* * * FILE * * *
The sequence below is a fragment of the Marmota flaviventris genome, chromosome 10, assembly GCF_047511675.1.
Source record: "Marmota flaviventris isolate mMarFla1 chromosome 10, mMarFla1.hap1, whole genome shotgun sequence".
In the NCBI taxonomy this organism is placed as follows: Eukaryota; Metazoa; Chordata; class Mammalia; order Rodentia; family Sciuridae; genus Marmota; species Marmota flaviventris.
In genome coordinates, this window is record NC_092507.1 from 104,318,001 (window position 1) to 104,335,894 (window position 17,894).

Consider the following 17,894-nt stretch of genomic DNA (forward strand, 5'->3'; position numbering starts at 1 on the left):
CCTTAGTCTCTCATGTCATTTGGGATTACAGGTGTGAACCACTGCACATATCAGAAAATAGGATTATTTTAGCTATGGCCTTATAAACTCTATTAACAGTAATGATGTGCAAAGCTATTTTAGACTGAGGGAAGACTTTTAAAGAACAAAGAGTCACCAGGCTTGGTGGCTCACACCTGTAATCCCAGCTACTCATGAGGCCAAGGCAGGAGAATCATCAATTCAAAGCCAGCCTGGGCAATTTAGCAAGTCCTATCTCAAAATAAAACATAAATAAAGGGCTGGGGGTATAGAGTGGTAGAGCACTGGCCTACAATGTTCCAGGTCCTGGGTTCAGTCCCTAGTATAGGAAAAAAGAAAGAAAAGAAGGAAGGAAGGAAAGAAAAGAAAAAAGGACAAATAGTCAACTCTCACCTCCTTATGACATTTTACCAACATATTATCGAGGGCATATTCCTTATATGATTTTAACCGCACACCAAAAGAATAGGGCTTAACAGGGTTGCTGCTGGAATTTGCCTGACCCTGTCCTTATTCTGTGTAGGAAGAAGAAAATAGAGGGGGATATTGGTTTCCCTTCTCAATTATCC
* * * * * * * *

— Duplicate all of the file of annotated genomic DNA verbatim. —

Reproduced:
The sequence below is a fragment of the Marmota flaviventris genome, chromosome 10, assembly GCF_047511675.1.
Source record: "Marmota flaviventris isolate mMarFla1 chromosome 10, mMarFla1.hap1, whole genome shotgun sequence".
In the NCBI taxonomy this organism is placed as follows: Eukaryota; Metazoa; Chordata; class Mammalia; order Rodentia; family Sciuridae; genus Marmota; species Marmota flaviventris.
In genome coordinates, this window is record NC_092507.1 from 104,318,001 (window position 1) to 104,335,894 (window position 17,894).

Consider the following 17,894-nt stretch of genomic DNA (forward strand, 5'->3'; position numbering starts at 1 on the left):
CCTTAGTCTCTCATGTCATTTGGGATTACAGGTGTGAACCACTGCACATATCAGAAAATAGGATTATTTTAGCTATGGCCTTATAAACTCTATTAACAGTAATGATGTGCAAAGCTATTTTAGACTGAGGGAAGACTTTTAAAGAACAAAGAGTCACCAGGCTTGGTGGCTCACACCTGTAATCCCAGCTACTCATGAGGCCAAGGCAGGAGAATCATCAATTCAAAGCCAGCCTGGGCAATTTAGCAAGTCCTATCTCAAAATAAAACATAAATAAAGGGCTGGGGGTATAGAGTGGTAGAGCACTGGCCTACAATGTTCCAGGTCCTGGGTTCAGTCCCTAGTATAGGAAAAAAGAAAGAAAAGAAGGAAGGAAGGAAAGAAAAGAAAAAAGGACAAATAGTCAACTCTCACCTCCTTATGACATTTTACCAACATATTATCGAGGGCATATTCCTTATATGATTTTAACCGCACACCAAAAGAATAGGGCTTAACAGGGTTGCTGCTGGAATTTGCCTGACCCTGTCCTTATTCTGTGTAGGAAGAAGAAAATAGAGGGGGATATTGGTTTCCCTTCTCAATTATCC